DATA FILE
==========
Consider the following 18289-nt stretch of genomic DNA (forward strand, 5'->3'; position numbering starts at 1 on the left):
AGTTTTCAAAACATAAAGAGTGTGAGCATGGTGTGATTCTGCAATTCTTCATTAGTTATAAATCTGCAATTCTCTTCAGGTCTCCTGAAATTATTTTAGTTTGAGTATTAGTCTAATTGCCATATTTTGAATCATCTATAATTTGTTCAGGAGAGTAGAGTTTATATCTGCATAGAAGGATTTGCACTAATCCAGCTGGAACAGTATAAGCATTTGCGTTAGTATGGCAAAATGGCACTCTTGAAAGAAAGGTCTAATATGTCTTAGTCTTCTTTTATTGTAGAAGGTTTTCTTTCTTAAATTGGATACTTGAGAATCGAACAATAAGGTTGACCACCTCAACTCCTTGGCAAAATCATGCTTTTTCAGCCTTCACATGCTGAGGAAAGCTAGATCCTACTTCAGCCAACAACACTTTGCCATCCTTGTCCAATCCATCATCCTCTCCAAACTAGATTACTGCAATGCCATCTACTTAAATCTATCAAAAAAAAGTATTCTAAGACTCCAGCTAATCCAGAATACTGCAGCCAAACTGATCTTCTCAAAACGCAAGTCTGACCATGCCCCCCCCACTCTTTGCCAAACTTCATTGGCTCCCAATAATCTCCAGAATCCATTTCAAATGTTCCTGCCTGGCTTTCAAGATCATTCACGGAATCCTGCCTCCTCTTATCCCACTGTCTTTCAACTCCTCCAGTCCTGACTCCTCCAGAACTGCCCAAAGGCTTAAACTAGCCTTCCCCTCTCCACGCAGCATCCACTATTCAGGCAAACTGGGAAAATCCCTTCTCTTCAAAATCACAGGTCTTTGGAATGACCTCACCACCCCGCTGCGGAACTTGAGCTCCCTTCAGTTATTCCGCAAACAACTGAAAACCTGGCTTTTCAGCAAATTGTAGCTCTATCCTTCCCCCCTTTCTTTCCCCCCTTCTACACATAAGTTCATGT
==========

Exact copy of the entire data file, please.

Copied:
Consider the following 18289-nt stretch of genomic DNA (forward strand, 5'->3'; position numbering starts at 1 on the left):
AGTTTTCAAAACATAAAGAGTGTGAGCATGGTGTGATTCTGCAATTCTTCATTAGTTATAAATCTGCAATTCTCTTCAGGTCTCCTGAAATTATTTTAGTTTGAGTATTAGTCTAATTGCCATATTTTGAATCATCTATAATTTGTTCAGGAGAGTAGAGTTTATATCTGCATAGAAGGATTTGCACTAATCCAGCTGGAACAGTATAAGCATTTGCGTTAGTATGGCAAAATGGCACTCTTGAAAGAAAGGTCTAATATGTCTTAGTCTTCTTTTATTGTAGAAGGTTTTCTTTCTTAAATTGGATACTTGAGAATCGAACAATAAGGTTGACCACCTCAACTCCTTGGCAAAATCATGCTTTTTCAGCCTTCACATGCTGAGGAAAGCTAGATCCTACTTCAGCCAACAACACTTTGCCATCCTTGTCCAATCCATCATCCTCTCCAAACTAGATTACTGCAATGCCATCTACTTAAATCTATCAAAAAAAAGTATTCTAAGACTCCAGCTAATCCAGAATACTGCAGCCAAACTGATCTTCTCAAAACGCAAGTCTGACCATGCCCCCCCCACTCTTTGCCAAACTTCATTGGCTCCCAATAATCTCCAGAATCCATTTCAAATGTTCCTGCCTGGCTTTCAAGATCATTCACGGAATCCTGCCTCCTCTTATCCCACTGTCTTTCAACTCCTCCAGTCCTGACTCCTCCAGAACTGCCCAAAGGCTTAAACTAGCCTTCCCCTCTCCACGCAGCATCCACTATTCAGGCAAACTGGGAAAATCCCTTCTCTTCAAAATCACAGGTCTTTGGAATGACCTCACCACCCCGCTGCGGAACTTGAGCTCCCTTCAGTTATTCCGCAAACAACTGAAAACCTGGCTTTTCAGCAAATTGTAGCTCTATCCTTCCCCCCTTTCTTTCCCCCCTTCTACACATAAGTTCATGT